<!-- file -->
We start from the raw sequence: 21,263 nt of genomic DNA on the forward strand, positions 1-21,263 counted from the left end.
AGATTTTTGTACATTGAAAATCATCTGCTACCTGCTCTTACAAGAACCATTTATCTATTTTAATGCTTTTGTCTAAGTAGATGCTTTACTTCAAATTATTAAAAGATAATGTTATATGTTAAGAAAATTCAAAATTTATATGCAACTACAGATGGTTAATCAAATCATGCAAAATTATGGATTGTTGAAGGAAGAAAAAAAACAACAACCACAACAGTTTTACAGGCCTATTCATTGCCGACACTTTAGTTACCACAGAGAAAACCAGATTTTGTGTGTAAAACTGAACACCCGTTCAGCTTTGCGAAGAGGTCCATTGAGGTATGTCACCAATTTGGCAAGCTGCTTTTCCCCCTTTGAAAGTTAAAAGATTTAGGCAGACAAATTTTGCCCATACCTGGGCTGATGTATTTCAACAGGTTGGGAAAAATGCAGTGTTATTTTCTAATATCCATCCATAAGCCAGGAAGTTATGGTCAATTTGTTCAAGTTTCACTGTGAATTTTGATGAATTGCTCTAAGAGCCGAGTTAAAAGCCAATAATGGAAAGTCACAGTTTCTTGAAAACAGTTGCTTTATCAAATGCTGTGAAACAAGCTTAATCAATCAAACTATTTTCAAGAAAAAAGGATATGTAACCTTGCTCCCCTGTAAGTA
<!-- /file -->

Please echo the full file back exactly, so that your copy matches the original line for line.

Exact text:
We start from the raw sequence: 21,263 nt of genomic DNA on the forward strand, positions 1-21,263 counted from the left end.
AGATTTTTGTACATTGAAAATCATCTGCTACCTGCTCTTACAAGAACCATTTATCTATTTTAATGCTTTTGTCTAAGTAGATGCTTTACTTCAAATTATTAAAAGATAATGTTATATGTTAAGAAAATTCAAAATTTATATGCAACTACAGATGGTTAATCAAATCATGCAAAATTATGGATTGTTGAAGGAAGAAAAAAAACAACAACCACAACAGTTTTACAGGCCTATTCATTGCCGACACTTTAGTTACCACAGAGAAAACCAGATTTTGTGTGTAAAACTGAACACCCGTTCAGCTTTGCGAAGAGGTCCATTGAGGTATGTCACCAATTTGGCAAGCTGCTTTTCCCCCTTTGAAAGTTAAAAGATTTAGGCAGACAAATTTTGCCCATACCTGGGCTGATGTATTTCAACAGGTTGGGAAAAATGCAGTGTTATTTTCTAATATCCATCCATAAGCCAGGAAGTTATGGTCAATTTGTTCAAGTTTCACTGTGAATTTTGATGAATTGCTCTAAGAGCCGAGTTAAAAGCCAATAATGGAAAGTCACAGTTTCTTGAAAACAGTTGCTTTATCAAATGCTGTGAAACAAGCTTAATCAATCAAACTATTTTCAAGAAAAAAGGATATGTAACCTTGCTCCCCTGTAAGTA